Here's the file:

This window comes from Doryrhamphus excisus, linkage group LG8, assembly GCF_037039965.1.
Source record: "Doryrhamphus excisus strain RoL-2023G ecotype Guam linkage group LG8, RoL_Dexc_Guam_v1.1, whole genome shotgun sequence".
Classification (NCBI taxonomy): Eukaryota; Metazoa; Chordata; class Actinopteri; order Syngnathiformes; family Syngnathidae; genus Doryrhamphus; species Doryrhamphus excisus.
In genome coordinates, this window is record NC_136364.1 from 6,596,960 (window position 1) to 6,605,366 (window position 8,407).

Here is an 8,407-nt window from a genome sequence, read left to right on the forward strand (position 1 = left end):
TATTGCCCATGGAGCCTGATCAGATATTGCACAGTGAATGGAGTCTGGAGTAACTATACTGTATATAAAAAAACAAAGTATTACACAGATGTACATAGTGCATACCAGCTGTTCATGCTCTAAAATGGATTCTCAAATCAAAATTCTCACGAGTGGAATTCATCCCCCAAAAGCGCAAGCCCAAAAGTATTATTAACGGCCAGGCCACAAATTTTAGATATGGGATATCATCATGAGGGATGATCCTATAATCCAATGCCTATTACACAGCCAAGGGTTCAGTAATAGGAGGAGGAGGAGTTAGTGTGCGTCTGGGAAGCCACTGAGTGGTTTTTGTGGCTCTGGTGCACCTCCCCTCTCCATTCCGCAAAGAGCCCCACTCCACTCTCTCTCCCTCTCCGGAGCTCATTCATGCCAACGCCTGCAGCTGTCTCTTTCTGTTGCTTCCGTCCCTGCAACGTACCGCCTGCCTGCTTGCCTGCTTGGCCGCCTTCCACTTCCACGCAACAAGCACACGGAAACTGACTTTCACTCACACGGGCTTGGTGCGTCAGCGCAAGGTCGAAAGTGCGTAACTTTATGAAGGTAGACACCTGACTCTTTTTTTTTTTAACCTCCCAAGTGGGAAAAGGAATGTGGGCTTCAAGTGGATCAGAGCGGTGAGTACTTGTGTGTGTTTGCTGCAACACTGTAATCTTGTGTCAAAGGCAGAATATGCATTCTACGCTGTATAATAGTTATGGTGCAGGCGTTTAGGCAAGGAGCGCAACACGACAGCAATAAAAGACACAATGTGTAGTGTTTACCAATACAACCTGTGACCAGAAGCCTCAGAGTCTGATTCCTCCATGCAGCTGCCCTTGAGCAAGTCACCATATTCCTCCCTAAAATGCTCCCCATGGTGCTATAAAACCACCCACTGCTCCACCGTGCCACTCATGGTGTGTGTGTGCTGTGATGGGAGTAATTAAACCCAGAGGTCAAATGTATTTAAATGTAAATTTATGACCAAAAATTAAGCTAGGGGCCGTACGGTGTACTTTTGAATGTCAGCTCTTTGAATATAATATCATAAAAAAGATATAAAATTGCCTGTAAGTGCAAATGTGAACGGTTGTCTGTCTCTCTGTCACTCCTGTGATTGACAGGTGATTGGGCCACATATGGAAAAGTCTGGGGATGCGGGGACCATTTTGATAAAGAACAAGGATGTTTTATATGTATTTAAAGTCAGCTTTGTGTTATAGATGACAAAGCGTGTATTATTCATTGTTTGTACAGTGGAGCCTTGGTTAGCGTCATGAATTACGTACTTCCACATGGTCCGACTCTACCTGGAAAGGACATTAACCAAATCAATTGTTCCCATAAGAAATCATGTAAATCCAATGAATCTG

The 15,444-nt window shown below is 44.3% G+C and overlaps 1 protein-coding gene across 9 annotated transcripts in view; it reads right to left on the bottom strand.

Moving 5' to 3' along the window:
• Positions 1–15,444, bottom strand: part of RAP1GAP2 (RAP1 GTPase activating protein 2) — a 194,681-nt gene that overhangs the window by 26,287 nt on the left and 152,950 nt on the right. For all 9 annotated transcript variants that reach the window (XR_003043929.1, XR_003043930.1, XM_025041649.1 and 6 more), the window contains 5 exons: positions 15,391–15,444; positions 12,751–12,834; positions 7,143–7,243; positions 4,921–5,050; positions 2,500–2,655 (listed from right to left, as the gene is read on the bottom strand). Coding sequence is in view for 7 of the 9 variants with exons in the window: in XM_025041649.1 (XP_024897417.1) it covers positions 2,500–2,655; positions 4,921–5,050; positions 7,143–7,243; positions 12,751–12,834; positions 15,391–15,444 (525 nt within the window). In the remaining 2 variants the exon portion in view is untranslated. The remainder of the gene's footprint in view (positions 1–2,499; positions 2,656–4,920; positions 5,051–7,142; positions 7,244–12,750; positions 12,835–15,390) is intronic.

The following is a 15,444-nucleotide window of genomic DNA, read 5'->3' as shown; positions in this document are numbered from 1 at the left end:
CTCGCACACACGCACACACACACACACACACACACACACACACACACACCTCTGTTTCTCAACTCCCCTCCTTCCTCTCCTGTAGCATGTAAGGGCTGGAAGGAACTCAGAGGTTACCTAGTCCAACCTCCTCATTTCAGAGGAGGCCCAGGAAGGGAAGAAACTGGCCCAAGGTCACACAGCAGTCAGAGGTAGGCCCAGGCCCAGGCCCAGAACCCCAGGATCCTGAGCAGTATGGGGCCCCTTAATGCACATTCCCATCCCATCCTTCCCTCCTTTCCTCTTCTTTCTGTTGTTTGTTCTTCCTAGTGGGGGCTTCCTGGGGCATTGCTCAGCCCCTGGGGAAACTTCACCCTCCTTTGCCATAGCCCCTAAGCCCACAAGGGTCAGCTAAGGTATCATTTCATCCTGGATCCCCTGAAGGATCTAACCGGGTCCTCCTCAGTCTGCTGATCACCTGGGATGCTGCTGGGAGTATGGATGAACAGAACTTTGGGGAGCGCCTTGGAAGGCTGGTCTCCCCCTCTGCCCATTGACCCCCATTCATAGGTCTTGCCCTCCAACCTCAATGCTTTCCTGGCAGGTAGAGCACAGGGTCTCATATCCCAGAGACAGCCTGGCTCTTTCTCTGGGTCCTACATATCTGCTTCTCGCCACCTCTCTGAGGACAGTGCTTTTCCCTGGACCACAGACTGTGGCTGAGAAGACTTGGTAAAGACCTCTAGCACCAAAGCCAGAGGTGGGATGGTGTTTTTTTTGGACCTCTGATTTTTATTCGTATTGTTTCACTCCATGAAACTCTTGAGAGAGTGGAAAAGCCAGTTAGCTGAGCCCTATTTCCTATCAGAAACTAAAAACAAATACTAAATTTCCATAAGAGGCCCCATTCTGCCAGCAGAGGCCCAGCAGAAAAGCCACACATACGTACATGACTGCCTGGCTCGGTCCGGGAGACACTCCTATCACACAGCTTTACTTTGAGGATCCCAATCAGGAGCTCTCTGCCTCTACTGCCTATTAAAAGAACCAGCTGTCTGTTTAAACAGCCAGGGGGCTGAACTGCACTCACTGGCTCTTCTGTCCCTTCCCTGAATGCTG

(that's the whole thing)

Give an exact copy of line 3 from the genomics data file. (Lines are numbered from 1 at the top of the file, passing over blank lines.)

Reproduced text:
Classification (NCBI taxonomy): Eukaryota; Metazoa; Chordata; class Actinopteri; order Syngnathiformes; family Syngnathidae; genus Doryrhamphus; species Doryrhamphus excisus.